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Spread the love! Malate love! PT. 5 (Malate, Manila)

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Our Lady of Remedies Parish, Malate, Manila

Only a few people know or care about the history of that quaint little church by Manila Bay.

The Parish of Our Lady of Remedies, popularly known as Malate Church, was built by the Augustinian Order during the late 16th century, making it one of the oldest churches in Manila outside of Intramuros. In 1591, Malate had only one church and one convent, both of which were severely damaged during the 1645 earthquake. In 1667, it again suffered destruction on orders of the 24th Governor-General of the Philippines, Sabiniano Manrique de Lara. It was done under duress due to the threat of Chinese pirate attacks led by the dreaded Koxinga.

A decade later, Fr. Dionisio Suárez began reconstructing a new church and convent made of bricks and stone. Fr. Pedro de Mesa completed the construction in 1680. The church was occupied and vandalized by the British when they invaded Manila in 1762. Further destruction happened in 1868 during an immense typhoon. Fr. Francisco Cuadrado reconstructed the church in 1864. This third church is the Malate Church that we know. Fr. Nicolás Dulanto made some restoration work on the church, including the completion of the façade’s upper part.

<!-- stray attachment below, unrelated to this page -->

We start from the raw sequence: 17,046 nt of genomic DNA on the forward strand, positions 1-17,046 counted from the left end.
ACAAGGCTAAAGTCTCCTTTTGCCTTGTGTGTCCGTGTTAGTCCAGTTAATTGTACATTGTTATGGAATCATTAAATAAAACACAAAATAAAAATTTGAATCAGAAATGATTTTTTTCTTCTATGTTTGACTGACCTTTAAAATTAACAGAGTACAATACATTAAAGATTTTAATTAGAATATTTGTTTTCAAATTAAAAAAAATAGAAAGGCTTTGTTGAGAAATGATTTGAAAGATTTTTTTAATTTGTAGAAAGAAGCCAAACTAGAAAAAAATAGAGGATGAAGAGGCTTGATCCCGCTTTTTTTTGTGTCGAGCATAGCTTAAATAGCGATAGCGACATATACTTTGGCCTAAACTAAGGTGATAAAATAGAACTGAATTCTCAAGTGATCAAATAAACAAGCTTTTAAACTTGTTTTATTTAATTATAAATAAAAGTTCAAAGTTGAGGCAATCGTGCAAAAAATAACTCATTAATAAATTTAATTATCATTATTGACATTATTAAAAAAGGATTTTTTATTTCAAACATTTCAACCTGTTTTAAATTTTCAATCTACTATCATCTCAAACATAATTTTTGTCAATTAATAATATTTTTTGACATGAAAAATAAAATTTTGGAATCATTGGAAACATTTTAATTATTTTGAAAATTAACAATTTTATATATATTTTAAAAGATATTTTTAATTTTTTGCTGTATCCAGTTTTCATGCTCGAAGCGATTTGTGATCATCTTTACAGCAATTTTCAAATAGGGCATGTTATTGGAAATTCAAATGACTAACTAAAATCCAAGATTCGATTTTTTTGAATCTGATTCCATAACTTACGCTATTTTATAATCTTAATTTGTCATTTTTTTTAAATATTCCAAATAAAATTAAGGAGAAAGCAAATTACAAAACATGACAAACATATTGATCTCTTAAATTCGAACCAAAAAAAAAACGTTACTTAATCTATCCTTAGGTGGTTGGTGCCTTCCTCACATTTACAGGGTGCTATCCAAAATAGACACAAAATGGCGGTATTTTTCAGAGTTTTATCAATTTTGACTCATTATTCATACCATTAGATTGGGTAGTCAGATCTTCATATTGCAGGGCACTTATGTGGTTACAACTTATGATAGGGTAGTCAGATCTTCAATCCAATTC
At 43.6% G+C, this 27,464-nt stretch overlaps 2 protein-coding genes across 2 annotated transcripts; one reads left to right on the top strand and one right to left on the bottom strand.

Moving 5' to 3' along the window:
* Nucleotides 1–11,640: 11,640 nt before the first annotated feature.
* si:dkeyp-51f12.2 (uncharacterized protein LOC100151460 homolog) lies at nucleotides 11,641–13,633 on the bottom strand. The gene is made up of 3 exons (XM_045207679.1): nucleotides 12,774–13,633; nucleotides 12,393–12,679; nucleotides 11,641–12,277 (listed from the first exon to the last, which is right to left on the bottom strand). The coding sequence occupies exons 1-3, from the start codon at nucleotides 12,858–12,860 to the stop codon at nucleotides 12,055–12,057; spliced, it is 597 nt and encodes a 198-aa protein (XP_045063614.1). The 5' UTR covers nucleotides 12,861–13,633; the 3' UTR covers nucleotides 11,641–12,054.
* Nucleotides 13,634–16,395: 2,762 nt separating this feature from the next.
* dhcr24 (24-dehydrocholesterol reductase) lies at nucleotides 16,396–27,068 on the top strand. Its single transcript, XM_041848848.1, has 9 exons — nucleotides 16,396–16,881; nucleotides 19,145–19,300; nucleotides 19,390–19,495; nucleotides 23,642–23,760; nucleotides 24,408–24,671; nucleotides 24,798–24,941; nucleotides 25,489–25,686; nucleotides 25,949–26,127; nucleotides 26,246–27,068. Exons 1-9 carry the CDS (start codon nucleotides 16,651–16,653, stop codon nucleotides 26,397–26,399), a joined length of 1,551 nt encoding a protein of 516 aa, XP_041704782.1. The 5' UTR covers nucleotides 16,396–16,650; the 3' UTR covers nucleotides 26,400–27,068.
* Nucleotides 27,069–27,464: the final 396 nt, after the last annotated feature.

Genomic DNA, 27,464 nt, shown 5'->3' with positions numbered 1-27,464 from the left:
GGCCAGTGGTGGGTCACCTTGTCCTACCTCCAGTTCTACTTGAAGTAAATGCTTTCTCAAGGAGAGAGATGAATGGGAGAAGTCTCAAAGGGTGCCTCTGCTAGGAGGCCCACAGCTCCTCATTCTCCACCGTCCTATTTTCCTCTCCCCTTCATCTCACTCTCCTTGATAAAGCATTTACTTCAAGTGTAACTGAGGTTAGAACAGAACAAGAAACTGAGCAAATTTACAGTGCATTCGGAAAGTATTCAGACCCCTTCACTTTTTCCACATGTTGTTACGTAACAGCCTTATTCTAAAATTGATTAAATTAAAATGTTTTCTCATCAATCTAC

Trefoil blind arches are at the church’s façade, indicating Moorish art influence. The attached belltowers give an impression of solidity and strength by its massiveness (emphasized by very few openings), as if to “squeeze” the middle part of the façade. Solomonic columns superpositioned over the Romanesque columns give Malate Church its baroque feel.

During World War II, both Japanese and (especially) Americans wreaked havoc all over Manila, making the city the most devastated city next to Warsaw, Poland. Malate Church wasn’t spared; only its walls remained after the hostilities. But the Columban priests –the current residents and caretakers of the church– restored it to its original beauty and splendor during the 1950’s.

A Valentine's Day mass was ongoing.

The image of Nuestra Señora de los Remedios was brought here from Spain in 1624 by Fr. Juan de Guevara, O.S.A.

Faithful Manileños.


At the church's western wall.

Spread the love! =)

Anunciamos tu muerte. Proclamamos tu resurrección. Ven Señor Jesús

Agua bendita.

Street vendors selling their wares around the church area.

Already working at a young age. =(

Reynaldo Alano personally selling his obras.

The church looming behind the verdure.

Love, love, love, Malate Love! (Malate, Manila)
Spread the love! Malate love! (Malate, Manila)
Spread the love! Malate love! PT. 2 (Malate, Manila)
Spread the love! Malate love! PT. 3 (Malate, Manila)
Spread the love! Malate love! PT. 4 (Malate, Manila)


3 responses »

  1. Pingback: Spread the love! Malate love! PT. 6 (Malate, Manila) « FILIPINO eSCRIBBLES

  2. Pingback: Spread the love! Malate love! PT. 7 (Malate, Manila) « FILIPINO eSCRIBBLES

  3. Pingback: The importance of organized religion « FILIPINO eSCRIBBLES

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